State bets €18.7m on five 'disruptive tech' projects at UCD

Posted 17 December, 2018

Five projects at University College Dublin focusing on 'disruptive' technologies have been granted nearly €19 million in State funding.

One in three jobs in Ireland are at risk of disruption from digital technologies, according to the Expert Group on Future Skills Needs – a group that advises the Government on current and future skills needs in the economy.

To help future-proof against job losses, the Government has created the Disruptive Technology Innovation Fund (DTIF).

UCD is a partner in five of 27 new research projects receiving €75 million in funding under this ‘Future Jobs’ initiative.

The successful projects involving the University are:

  • A project focused on the development of a disruptive gene therapy platform to replace viruses in the treatment of genetic conditions, such as Epidermolysis Bullosa, or EB, using a new polymer-based delivery platform. 

The members of this project consortium, which is to receive €8.4m are: Professor Wenxin WangUCD School of Medicine and Charles Institute of Dermatology; with Amryt Pharma, Curran Scientific Ltd and DEBRA Ireland.

  • A project focused on colorectal cancer diagnosis and treatment which aims to transform the diagnosis and surgical treatment of gastro-intestinal diseases, specifically cancer, by allowing decision-support information to be available when needed for faster and more accurate interventions for patients. 

The members of this project consortium, which is to receive €5.7m are: Professor Ronan Cahill, UCD School of Medicine, with RCSI, IBM Research and Deciphex.

  • A project focused on medical imaging which aims to build a platform offering enabling technologies which can host, manage, process and analyse image and text data and brings together the entire ecosystem of actors in the medical imaging domain.

The members of this project consortium, which is to receive €2.2m are: Professor Tahar Kechadi and Dr Brian Mac NameeUCD School of Computer Science, and Professor Jonathan Dodd, UCD School of Medicine, with IBM Ireland, Nova Leah, DKIT and Davra Networks Ltd.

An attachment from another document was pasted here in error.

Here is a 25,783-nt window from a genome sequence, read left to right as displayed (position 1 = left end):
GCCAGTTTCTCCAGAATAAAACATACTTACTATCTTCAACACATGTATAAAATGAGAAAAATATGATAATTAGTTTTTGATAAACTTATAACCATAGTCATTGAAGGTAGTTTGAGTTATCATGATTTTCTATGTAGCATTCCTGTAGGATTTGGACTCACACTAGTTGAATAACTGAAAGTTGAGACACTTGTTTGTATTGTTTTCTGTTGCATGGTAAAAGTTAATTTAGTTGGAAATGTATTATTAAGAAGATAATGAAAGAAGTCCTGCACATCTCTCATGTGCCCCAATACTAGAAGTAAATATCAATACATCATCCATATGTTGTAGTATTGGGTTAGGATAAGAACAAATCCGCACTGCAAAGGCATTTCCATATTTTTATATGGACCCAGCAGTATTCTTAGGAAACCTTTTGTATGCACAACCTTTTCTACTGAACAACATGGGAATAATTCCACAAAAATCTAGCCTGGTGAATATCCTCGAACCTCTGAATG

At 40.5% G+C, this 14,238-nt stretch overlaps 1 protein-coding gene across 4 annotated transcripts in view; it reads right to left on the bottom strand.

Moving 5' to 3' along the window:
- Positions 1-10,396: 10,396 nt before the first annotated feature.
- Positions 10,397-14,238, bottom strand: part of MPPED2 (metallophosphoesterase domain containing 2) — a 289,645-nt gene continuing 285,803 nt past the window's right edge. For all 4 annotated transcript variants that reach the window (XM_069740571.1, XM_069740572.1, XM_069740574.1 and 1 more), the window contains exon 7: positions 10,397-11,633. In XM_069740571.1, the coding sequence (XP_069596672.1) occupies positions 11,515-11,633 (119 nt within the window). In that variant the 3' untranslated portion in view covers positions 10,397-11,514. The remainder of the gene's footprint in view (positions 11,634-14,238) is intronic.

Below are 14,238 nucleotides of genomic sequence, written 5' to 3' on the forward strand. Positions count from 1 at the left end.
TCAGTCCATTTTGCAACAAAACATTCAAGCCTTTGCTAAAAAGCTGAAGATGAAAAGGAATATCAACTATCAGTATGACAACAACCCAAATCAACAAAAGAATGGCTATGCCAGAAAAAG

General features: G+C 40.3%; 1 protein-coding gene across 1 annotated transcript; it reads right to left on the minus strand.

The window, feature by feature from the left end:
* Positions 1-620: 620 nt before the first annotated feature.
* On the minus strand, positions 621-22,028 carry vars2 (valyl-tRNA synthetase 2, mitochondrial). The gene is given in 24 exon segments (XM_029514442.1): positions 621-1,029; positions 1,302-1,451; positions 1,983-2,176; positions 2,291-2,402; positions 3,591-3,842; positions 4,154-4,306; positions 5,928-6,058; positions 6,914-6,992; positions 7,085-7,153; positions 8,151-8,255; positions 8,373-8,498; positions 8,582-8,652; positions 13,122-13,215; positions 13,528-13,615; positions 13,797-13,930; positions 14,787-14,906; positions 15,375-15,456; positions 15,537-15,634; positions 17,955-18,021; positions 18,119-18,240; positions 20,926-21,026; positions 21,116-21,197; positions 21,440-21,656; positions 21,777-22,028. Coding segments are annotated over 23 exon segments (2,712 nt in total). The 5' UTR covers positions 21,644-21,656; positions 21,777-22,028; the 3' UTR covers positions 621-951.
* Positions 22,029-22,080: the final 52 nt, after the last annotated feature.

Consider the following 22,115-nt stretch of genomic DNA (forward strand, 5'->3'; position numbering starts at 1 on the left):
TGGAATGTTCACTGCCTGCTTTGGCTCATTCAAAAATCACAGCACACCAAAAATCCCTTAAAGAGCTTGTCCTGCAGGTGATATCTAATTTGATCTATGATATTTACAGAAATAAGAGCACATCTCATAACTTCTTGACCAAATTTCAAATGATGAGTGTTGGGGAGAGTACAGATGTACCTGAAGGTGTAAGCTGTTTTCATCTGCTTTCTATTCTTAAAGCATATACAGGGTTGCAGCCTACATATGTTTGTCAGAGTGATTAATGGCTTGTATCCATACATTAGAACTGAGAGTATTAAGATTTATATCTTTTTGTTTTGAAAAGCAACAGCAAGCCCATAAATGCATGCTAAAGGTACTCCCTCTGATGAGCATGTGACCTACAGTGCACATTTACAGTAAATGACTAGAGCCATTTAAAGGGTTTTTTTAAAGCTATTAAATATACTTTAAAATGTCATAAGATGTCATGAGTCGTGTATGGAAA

• A project focused on food labelling which will use massively multiplexed next generation sequencing to provide a crypto-anchor for food authentication and as a substitute for costly, error prone labelling and certification systems.

The members of this project consortium, which is to receive €1.4m are: Professor David MacHughUCD School of Agriculture and Food Science and IdentiGEN.

  • A project focused on block chain technology, which aims to implement a production block chain to transform the technology product supply chain.

The members of this project consortium, which is to receive €1m are: Dr Oisin Boydell, UCD School of Computer Science and CeADAR, with Exertis Supply Chain Services and Sonalake.

Over 300 applications were made under this first funding round, and revealing the 27 projects selected Taoiseach Leo Varadkar said Ireland must adapt to a future of greater digitalisation and automation.

“Today everything is faster, more efficient, and more easily accessible. We must adapt to a future of greater digitalisation and automation. 

“Today’s school children will be employed in jobs and industries that don’t exist yet. Technology will eliminate or transform existing occupations.”

Professor Orla Feely, UCD Vice-President for Research, Innovation and Impact said: “We now look forward to working together with partner institutions and partners from the industry, SME and charity sectors to transform and deliver sustained impact in areas of colorectal cancer care; gene therapy; medical imaging; food labelling and block chain technology.”

The 27 funded projects selected for funding were announced by Taoiseach Varadkar and Minister for Business, Enterprise and Innovation Heather Humphreys this month.

Over the next ten years some €500 million will be allocated through the DTIF to similar partnerships.

By: David Kearns, Digital Journalist / Media Officer, UCD University Relations